Many South Africans are celebrating the recent Constitutional Court (ConCourt) ruling, giving personal use of cannabis (dagga) the green light.
Deputy Chief Justice, Raymond Zondo, announced this month the use and possession of dagga by an adult in a private space was no longer a criminal offence.
However, the judgement did not specify the quantity of dagga a person was permitted to have in their possession. Many residents are still trying to understand what the ruling means, and if lighting a joint will still land them in hot water with authorities.
In an exclusive interview, Newcastle SAPS spokesman, Captain Jabulani Ncube said, “It is our understanding that the [Constitutional] Court ruled the use and planting of dagga at one’s home is now legal. However, you may not smoke dagga in the presence of a minor.”
He emphasised that from SAPS’s side, dealing and selling dagga remained a crime and anyone caught selling narcotics would be arrested, charged and have their fate decided by the justice system. Cpt Ncube also stated that despite the ConCourt ruling, there was a two year review period to give Parliament the time to refine and revise the law, and iron out any legislative wrinkles.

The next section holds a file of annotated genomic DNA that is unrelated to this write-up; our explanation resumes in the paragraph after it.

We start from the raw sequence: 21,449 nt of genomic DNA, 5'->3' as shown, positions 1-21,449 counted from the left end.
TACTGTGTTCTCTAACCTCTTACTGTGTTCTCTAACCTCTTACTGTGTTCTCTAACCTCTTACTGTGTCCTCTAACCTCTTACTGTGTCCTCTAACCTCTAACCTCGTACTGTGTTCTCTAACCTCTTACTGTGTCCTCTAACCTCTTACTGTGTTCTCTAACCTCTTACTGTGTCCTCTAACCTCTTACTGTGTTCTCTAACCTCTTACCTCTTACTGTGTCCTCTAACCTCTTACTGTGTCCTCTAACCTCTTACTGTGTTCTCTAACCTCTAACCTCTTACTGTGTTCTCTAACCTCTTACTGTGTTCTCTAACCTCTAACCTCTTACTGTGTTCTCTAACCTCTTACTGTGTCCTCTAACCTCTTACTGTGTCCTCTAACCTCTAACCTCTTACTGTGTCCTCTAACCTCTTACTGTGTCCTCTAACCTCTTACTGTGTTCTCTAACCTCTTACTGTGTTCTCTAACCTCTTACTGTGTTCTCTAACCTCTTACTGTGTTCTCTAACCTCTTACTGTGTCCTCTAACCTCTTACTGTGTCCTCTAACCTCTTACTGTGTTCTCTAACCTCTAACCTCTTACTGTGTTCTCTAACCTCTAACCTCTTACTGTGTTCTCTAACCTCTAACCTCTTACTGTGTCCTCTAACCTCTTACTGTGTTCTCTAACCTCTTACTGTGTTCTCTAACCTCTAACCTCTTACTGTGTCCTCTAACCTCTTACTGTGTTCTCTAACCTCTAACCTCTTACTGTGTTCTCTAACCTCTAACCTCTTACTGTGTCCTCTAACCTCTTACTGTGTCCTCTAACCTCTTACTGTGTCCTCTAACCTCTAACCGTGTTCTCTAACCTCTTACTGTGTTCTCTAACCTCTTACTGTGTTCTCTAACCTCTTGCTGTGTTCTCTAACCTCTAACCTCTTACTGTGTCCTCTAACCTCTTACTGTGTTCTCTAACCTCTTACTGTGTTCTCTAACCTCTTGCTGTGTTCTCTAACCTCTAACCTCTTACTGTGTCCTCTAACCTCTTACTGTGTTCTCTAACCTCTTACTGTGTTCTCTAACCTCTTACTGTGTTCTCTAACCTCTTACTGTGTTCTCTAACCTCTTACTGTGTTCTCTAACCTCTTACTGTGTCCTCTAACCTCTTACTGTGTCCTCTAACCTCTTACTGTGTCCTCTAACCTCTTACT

“We are appealing to the Newcastle community to remain respectful towards Parliament and wait for the duration of the 24 months to be over and Cabinet has finalised the ruling.”
In an article published in the Newcastle Advertiser in April last year, Member of the Provincial Legislature and Democratic Alliance KwaZulu-Natal spokesman for health, Doctor Imran Keeka said the legalisation of dagga could positively benefit the country and said there were several ideas theorised from examples in other countries where dagga was legalised. He believed the cultivation of cannabis could create more jobs in agriculture.
“This could extend into papermaking, and the medicinal harvesting of varieties high in the medicinal cannabidiol (CBD) component. The greater economic effects would only be possible if larger scale planting was allowed.”
At the time, Dr Keeka felt the recreational use of dagga was ill advised, as it was addictive and an intoxicant when abused or mixed with other narcotics.
“It can severely harm the body and mind, families and communities. It is for this reason that I personally only support the use of it if it is placed exclusively in the hands of professionals, who are trained in the medicinal aspects of the herb and its extracts, to be used entirely for healthcare purposes.”